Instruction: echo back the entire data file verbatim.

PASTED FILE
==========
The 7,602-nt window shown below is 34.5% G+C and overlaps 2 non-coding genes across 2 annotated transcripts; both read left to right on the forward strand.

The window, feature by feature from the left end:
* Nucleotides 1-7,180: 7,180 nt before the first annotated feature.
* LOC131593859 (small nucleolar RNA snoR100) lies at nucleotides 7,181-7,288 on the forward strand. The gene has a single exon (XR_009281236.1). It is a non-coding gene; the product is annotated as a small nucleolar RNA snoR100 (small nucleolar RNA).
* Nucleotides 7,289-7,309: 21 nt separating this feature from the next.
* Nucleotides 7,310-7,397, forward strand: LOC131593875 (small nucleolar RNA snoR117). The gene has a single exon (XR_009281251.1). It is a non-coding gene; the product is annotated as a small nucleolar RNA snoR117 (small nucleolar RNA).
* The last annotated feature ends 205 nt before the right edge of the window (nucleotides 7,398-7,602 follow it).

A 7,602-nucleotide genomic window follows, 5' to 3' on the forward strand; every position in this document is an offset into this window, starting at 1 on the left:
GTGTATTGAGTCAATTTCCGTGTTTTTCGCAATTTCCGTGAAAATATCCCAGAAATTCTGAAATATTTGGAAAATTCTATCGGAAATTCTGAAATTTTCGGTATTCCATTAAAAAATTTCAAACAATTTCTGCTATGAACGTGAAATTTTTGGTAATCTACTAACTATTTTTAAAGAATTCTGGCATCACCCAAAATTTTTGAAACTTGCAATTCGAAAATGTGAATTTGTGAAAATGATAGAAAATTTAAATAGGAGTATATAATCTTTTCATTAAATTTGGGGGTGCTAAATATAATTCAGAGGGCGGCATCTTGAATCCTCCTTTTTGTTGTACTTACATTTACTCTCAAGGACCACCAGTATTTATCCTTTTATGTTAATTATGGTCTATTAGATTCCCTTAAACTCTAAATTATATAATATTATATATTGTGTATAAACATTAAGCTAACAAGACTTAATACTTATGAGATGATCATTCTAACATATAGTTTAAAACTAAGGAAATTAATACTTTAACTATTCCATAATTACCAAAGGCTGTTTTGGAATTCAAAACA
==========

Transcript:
The 7,602-nt window shown below is 34.5% G+C and overlaps 2 non-coding genes across 2 annotated transcripts; both read left to right on the forward strand.

The window, feature by feature from the left end:
* Nucleotides 1-7,180: 7,180 nt before the first annotated feature.
* LOC131593859 (small nucleolar RNA snoR100) lies at nucleotides 7,181-7,288 on the forward strand. The gene has a single exon (XR_009281236.1). It is a non-coding gene; the product is annotated as a small nucleolar RNA snoR100 (small nucleolar RNA).
* Nucleotides 7,289-7,309: 21 nt separating this feature from the next.
* Nucleotides 7,310-7,397, forward strand: LOC131593875 (small nucleolar RNA snoR117). The gene has a single exon (XR_009281251.1). It is a non-coding gene; the product is annotated as a small nucleolar RNA snoR117 (small nucleolar RNA).
* The last annotated feature ends 205 nt before the right edge of the window (nucleotides 7,398-7,602 follow it).

A 7,602-nucleotide genomic window follows, 5' to 3' on the forward strand; every position in this document is an offset into this window, starting at 1 on the left:
GTGTATTGAGTCAATTTCCGTGTTTTTCGCAATTTCCGTGAAAATATCCCAGAAATTCTGAAATATTTGGAAAATTCTATCGGAAATTCTGAAATTTTCGGTATTCCATTAAAAAATTTCAAACAATTTCTGCTATGAACGTGAAATTTTTGGTAATCTACTAACTATTTTTAAAGAATTCTGGCATCACCCAAAATTTTTGAAACTTGCAATTCGAAAATGTGAATTTGTGAAAATGATAGAAAATTTAAATAGGAGTATATAATCTTTTCATTAAATTTGGGGGTGCTAAATATAATTCAGAGGGCGGCATCTTGAATCCTCCTTTTTGTTGTACTTACATTTACTCTCAAGGACCACCAGTATTTATCCTTTTATGTTAATTATGGTCTATTAGATTCCCTTAAACTCTAAATTATATAATATTATATATTGTGTATAAACATTAAGCTAACAAGACTTAATACTTATGAGATGATCATTCTAACATATAGTTTAAAACTAAGGAAATTAATACTTTAACTATTCCATAATTACCAAAGGCTGTTTTGGAATTCAAAACA